How This Dealer Could Have Survived!

We all know that making the right moves at the right time can spell the difference between success and failure.  Nothing could be truer when it comes to the financial management of your company.  Find out why.

jumperTake a company that has seen its fair share of adversity over the last few years.  It started with a loss of a major product line and moved on to a significant change in demographics in the market area, a recession that none of us could predict and heavy involvement in racing.  This obviously led to severe pressure on the survival of this company.

The combination of all of these factors on a high volume dealership resulted in obvious cash flow problems.  So the proposed solution was to refinance, which led to the demands of the financial institution to do a performance analysis and business plan by their consultants at an exorbitant cost.  Ultimately, the process fell apart because there was an inferred guarantee of financing when the plan was completed that was never met.

Lesson 1:  Be prepared before you agree to expensive consulting fees by a lending institution for the promise of refinancing.  If the numbers don't work, the financial institution will not lend because you don't fit their model.  There is also the concern that the person conducting your analysis is not industry savvy.  There are a number of unique factors that are specific to the industry that will affect the overall picture of your analysis and must be taken into consideration.

Lesson 2:  The factors leading up to the severe cash flow problems happened over a long period of time.  Waiting until you can't meet payroll or pay your creditors is a death sentence!  As soon as the pieces of the puzzle are no longer fitting, you need to address the problem.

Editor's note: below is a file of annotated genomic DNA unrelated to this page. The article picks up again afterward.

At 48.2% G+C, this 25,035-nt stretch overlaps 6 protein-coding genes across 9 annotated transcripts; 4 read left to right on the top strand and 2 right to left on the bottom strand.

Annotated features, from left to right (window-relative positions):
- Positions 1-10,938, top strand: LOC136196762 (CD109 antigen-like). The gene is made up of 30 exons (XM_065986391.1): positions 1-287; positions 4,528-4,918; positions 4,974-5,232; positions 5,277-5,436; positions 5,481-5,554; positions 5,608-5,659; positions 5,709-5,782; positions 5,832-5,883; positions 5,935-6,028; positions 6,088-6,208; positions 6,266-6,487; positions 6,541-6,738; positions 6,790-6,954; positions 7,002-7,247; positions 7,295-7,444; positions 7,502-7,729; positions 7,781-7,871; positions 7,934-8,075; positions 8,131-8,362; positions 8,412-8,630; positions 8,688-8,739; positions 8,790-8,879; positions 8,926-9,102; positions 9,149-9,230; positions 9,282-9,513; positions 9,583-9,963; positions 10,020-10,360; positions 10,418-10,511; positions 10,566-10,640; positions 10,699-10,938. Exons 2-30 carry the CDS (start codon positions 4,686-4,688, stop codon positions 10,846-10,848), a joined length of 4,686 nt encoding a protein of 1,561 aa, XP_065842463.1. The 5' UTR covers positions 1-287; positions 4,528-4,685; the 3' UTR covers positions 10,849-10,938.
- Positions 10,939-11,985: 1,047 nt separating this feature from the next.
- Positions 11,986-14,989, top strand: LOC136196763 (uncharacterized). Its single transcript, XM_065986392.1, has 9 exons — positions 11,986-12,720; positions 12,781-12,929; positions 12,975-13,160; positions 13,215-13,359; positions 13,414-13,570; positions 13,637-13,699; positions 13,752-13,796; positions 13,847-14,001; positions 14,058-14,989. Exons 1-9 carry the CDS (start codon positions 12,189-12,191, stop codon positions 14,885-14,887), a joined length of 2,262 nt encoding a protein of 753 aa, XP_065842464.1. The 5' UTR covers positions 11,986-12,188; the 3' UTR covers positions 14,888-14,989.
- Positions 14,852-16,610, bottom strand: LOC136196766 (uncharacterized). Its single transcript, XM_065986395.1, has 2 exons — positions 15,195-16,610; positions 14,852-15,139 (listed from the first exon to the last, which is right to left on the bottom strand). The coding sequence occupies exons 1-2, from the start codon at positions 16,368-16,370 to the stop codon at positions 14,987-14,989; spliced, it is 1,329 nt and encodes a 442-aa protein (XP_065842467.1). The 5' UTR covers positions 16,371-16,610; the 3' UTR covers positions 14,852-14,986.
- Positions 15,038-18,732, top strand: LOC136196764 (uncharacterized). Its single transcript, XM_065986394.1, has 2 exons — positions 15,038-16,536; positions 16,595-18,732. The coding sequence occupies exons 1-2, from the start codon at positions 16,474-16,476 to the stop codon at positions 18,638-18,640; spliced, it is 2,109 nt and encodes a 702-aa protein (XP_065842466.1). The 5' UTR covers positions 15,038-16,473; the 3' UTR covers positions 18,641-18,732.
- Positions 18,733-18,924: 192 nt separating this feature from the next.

bankWhen this company contacted me for advice, I completed a Financial Performance Analysis for a fraction of the cost of the bank proposal and the problems were immediately apparent.  Yes, there was a substantial cash flow problem.  But there were a number of things going on in the business operations that needed to be addressed before financing solutions could be pursued. There were accounting issues, gross margin problems and expense problems all relating back to the initial causes.

Unfortunately the owner maintained a singular view for the solution to the problem and was not receptive to the recommendations that were generated by the financial performance analysis.

Lesson 3:   Borrowing more money to supplement cash flow without addressing the underlying operational problems is simply throwing good money after bad.  It is like sitting at a Black Jack table and you are down a lot of money but you continue to gamble thinking you can win your money back.  It's never going to happen because the odds are always in favour of the house.

Lesson 4:   Probably the most difficult thing for entrepreneurs to do is admit they need help.  Sometimes we have to swallow our pride to gain a different perspective on our business.  The ability to act on good advice is the most important asset you have.

Lesson 5:  The moral of this case is to be "Prepared in Advance".  "Get your ducks in a row" before you make the commitment to borrow more money.  If you are analyzing your business on a monthly basis you will know where your problems are originating before you get in too deep.  Back this up with a financial business plan at the beginning of the year so you have a road map to your destination.  If you get off track you have the tools and knowledge to make changes to get back on the correct route.

Unfortunately, this company is no longer in business and I wager to say this did not have to happen given enough time to make the right adjustments to the operations. 

If you are not preparing a business plan and/or analyzing your monthly statements, stack the deck in your favour and give me a call.  You have nothing to lose but, potentially, a lot to gain.  Contact me.

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